2012 Student Ethics Essay Award – 3rd Place

The Role of the Individual and National Association in the Prevention of Compromised Patient Care Due to Impaired Practitioners

By Emily Norman
University of Iowa, Iowa City, Iowa 
Chapter Advisor: Jean K. Gordon

Because mental illness and substance abuse in health professionals pose a considerable risk to our patients and can place the reputation of our profession in jeopardy, the issue of impaired professionals must be addressed by the American Speech-Language-Hearing Association (ASHA) and considered by all in our field. Both professionals and the national association have a responsibility to intervene in cases of impaired practitioners. "As professionals, ASHA members and certificate holders bear special responsibility for assisting with the enforcement of the Code by monitoring their own actions as well as the actions of others" (Denton, 2009, p. 74).

At the most basic level, impaired practitioners violate the first principle in the ASHA Code of Ethics; Principle 1, Rule A states that, "individuals shall provide all services competently." As professionals, allowing impaired practitioners to work in our field threatens the integrity of our profession by placing the service provider above the wellbeing of the client. Mental illness or substance abuse can affect the professional judgment and overall competence of the practitioner, which is in direct violation of the Code of Ethics. For example, allowing an impaired practitioner to continue his or her duties in a school could negatively impact a child's communication skills, if the practitioner is not professionally competent. In a hospital setting, impaired practitioners could risk a patient's life, if the professional's illness or addiction leads to poor assessment of the patient's ability to swallow safely.

The ASHA Code of Ethics more directly addresses the issue of impaired practitioners in Principle 4, Rule E, which reads, "Individuals shall not engage in any other form of conduct that adversely reflects on the profession or on the individual's fitness to serve persons professionally." Alcohol or substance abuse and mental illness can easily have a negative impact on the professional's ability to provide competent services. An addiction or behavior that impairs the professional's ability to perform his or her duties in a competent fashion also does a great disservice to our national association and other professionals in our field; practitioners who are not competent or professional in their behavior may cast the good work of their peers into doubt.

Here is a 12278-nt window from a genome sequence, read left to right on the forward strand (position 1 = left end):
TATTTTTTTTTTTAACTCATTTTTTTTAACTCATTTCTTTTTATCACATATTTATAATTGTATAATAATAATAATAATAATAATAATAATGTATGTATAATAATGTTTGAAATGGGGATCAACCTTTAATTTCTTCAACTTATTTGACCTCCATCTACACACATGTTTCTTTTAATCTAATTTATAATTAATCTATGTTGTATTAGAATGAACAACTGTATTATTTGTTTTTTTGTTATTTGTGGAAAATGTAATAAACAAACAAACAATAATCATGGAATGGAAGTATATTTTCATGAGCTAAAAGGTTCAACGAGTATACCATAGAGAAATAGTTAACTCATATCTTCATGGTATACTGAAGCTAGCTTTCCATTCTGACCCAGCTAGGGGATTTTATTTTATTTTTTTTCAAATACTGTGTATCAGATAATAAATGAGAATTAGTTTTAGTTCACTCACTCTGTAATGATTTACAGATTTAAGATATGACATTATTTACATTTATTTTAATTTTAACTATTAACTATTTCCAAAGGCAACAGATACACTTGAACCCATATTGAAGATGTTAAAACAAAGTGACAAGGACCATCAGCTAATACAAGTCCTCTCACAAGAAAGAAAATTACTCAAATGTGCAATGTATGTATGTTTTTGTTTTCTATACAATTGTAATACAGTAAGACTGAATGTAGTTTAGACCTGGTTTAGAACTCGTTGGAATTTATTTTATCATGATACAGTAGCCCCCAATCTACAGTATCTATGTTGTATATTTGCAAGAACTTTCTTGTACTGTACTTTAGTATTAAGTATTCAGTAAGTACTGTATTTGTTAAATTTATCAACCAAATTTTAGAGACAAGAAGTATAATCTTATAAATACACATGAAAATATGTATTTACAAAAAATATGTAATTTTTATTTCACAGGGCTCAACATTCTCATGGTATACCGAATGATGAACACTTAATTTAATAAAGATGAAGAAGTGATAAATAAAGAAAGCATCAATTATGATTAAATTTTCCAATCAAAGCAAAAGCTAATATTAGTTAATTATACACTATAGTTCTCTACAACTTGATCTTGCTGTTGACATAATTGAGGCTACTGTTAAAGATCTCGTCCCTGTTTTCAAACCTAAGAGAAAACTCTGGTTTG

Ideally, in the interest of serving our clients competently, impaired practitioners should adhere to ASHA's Code of Ethics' Principle 1, Rule Q, which mandates, "Individuals whose professional services are adversely affected by substance abuse or other health-related conditions shall seek professional assistance and, where appropriate, withdraw from the affected areas of practice." However, as noted by Kincheloe & Litzenburg (2010), substance abusers often do not believe they are impaired and a noticeable lapse in professional ability and judgment often do not occur until the problem is extremely severe. Therefore, healthcare professionals are often unwilling to seek professional services in the early stages of their illness or addiction, and the quality of client care may be compromised before intervention is sought or imposed by an employer or the national association.

ASHA has a professional and ethical responsibility to maintain the integrity of the field. For this reason, the Code of Ethics provides guidelines that specify that professionals in the field are to report cases of impaired practitioners. As stated in the ASHA code of Ethics, Principle 4 Rule M, "individuals who believe that the ASHA Code of Ethics has been violated shall inform the Board of Ethics." Because impaired practitioners may risk the wellbeing of their clients and mar the reputation of our field, it is necessary that individuals intervene in cases of a suspected impaired practitioner. If the practitioner is unable or unwilling to recuse him or herself from practicing in order to acquire the assistance he or she needs, it becomes the duty of other professionals to address the problem with the practitioner and to notify ASHA of his or her infirmity.